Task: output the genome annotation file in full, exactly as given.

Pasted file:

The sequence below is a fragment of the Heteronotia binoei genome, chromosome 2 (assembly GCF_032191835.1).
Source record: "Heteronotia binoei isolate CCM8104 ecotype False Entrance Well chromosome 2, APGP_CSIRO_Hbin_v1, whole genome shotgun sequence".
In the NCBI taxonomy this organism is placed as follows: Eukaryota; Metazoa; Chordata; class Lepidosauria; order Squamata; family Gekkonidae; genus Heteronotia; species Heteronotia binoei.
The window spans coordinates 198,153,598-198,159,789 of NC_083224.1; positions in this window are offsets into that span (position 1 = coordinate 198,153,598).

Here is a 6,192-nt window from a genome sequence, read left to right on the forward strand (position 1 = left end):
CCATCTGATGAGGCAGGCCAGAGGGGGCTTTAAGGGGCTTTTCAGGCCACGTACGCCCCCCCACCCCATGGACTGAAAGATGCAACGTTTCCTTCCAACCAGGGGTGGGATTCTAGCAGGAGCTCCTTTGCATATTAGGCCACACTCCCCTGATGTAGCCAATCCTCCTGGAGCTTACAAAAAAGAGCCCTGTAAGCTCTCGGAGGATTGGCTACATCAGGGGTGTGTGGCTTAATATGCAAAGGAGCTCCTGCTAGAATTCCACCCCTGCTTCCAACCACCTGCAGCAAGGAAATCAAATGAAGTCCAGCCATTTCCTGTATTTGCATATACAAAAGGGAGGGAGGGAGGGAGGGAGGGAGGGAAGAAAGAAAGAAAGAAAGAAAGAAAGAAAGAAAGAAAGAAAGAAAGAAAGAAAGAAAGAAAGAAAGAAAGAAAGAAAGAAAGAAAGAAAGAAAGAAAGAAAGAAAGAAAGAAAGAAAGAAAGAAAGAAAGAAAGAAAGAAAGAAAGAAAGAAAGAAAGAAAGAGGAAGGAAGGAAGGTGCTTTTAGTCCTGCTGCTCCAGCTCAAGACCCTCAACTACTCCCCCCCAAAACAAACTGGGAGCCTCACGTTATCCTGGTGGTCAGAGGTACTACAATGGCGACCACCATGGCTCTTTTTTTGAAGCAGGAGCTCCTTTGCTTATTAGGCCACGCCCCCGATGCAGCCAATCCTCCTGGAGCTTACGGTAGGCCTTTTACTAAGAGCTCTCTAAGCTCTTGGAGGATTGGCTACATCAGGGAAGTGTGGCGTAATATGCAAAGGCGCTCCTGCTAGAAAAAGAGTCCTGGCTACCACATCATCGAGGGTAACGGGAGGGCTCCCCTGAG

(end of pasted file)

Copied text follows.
The sequence below is a fragment of the Heteronotia binoei genome, chromosome 2 (assembly GCF_032191835.1).
Source record: "Heteronotia binoei isolate CCM8104 ecotype False Entrance Well chromosome 2, APGP_CSIRO_Hbin_v1, whole genome shotgun sequence".
In the NCBI taxonomy this organism is placed as follows: Eukaryota; Metazoa; Chordata; class Lepidosauria; order Squamata; family Gekkonidae; genus Heteronotia; species Heteronotia binoei.
The window spans coordinates 198,153,598-198,159,789 of NC_083224.1; positions in this window are offsets into that span (position 1 = coordinate 198,153,598).

Here is a 6,192-nt window from a genome sequence, read left to right on the forward strand (position 1 = left end):
CCATCTGATGAGGCAGGCCAGAGGGGGCTTTAAGGGGCTTTTCAGGCCACGTACGCCCCCCCACCCCATGGACTGAAAGATGCAACGTTTCCTTCCAACCAGGGGTGGGATTCTAGCAGGAGCTCCTTTGCATATTAGGCCACACTCCCCTGATGTAGCCAATCCTCCTGGAGCTTACAAAAAAGAGCCCTGTAAGCTCTCGGAGGATTGGCTACATCAGGGGTGTGTGGCTTAATATGCAAAGGAGCTCCTGCTAGAATTCCACCCCTGCTTCCAACCACCTGCAGCAAGGAAATCAAATGAAGTCCAGCCATTTCCTGTATTTGCATATACAAAAGGGAGGGAGGGAGGGAGGGAGGGAGGGAAGAAAGAAAGAAAGAAAGAAAGAAAGAAAGAAAGAAAGAAAGAAAGAAAGAAAGAAAGAAAGAAAGAAAGAAAGAAAGAAAGAAAGAAAGAAAGAAAGAAAGAAAGAAAGAAAGAAAGAAAGAAAGAAAGAAAGAAAGAAAGAAAGAAAGAAAGAAAGAAAGAGGAAGGAAGGAAGGTGCTTTTAGTCCTGCTGCTCCAGCTCAAGACCCTCAACTACTCCCCCCCAAAACAAACTGGGAGCCTCACGTTATCCTGGTGGTCAGAGGTACTACAATGGCGACCACCATGGCTCTTTTTTTGAAGCAGGAGCTCCTTTGCTTATTAGGCCACGCCCCCGATGCAGCCAATCCTCCTGGAGCTTACGGTAGGCCTTTTACTAAGAGCTCTCTAAGCTCTTGGAGGATTGGCTACATCAGGGAAGTGTGGCGTAATATGCAAAGGCGCTCCTGCTAGAAAAAGAGTCCTGGCTACCACATCATCGAGGGTAACGGGAGGGCTCCCCTGAG